#### 2. Governing Equations

Friction stir welding is a complex thermomechanical process that requires accurate knowledge of the relations existing between the main parameters of the process such as plunge depth, travel speed, rotation speed, thermomechanical properties, and tool geometry. In many contributions, the mixing zone is considered as a high viscosity incompressible fluid and the flow is obtained using computational fluid dynamics. In some other cases, the deformation is modeled using solid mechanics and numerical methods to solve the resulting nonlinear problem to compute the different variables as velocity, temperature, and so forth. In the present work, we consider a mechanical problem with a constitutive law that depends only on the equivalent strain rate. The resulting problem is then described by the conservation laws including the following.

Mass conservation:

Motion equation: where is the material density, is the velocity vector, is the stress tensor, and the gravity is neglected. The stress tensor , under this assumption, is given by where is the hydrostatic pressure, is the deviatoric stress tensor, and is the unity tensor. To satisfy the condition of incompressibility numerically in (1), we introduce, in general, a pressure term penalized by a large factor noted . This means that the incompressibility condition (1) is replaced by a viscous law [21]: where is the strain rate tensor defined as FSW is a process that generates large strains in which elastic strains are negligible. The advantage of this hypothesis is that the material can then be modeled as viscoplastic material: where is the material viscosity. Taking into account (3), (4), and (6), the stress tensor is given by For the viscosity, we choose a power law given by [22] where is the temperature, , , and are the material properties, and is the equivalent strain rate given by In this work, we focus our efforts on the mixing aspect that is difficult to achieve by the conventional methods such as finite element one. So, we assume that the temperature is constant and then the viscosity depends only on the equivalent strain rate . Finally, the governing equations can be summarized as follows: Problem (10) will be completed by boundary and initial conditions.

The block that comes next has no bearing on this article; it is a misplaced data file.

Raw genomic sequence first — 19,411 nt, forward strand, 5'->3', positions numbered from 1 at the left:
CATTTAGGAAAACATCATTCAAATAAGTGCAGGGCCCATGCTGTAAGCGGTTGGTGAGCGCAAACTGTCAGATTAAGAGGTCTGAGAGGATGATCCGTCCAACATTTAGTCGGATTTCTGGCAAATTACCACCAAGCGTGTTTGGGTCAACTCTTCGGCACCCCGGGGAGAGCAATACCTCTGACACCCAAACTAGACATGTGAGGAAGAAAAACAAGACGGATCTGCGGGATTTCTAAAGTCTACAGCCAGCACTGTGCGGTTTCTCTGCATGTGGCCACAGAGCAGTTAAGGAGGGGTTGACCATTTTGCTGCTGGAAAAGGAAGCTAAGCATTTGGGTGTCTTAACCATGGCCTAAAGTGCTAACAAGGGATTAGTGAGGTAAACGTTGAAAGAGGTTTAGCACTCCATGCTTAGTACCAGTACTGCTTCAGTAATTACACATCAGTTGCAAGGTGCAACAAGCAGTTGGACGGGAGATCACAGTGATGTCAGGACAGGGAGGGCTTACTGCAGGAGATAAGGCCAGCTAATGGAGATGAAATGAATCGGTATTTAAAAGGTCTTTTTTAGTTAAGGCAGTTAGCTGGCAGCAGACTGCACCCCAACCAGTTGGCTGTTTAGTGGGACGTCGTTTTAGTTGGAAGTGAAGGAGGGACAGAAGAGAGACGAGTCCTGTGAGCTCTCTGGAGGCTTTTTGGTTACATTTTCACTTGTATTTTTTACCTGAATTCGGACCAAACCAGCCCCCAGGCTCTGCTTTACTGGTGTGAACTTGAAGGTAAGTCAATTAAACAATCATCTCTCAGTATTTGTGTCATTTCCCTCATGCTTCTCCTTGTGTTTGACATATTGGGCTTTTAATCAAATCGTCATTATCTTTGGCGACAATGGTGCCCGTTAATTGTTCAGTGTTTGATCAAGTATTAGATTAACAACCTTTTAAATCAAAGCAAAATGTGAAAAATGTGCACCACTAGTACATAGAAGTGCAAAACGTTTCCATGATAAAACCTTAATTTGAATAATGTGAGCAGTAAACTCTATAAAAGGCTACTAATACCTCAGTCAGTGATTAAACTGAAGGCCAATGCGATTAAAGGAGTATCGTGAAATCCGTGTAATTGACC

#### 3. Numerical Model

##### 3.1. Principal of CMLS Technique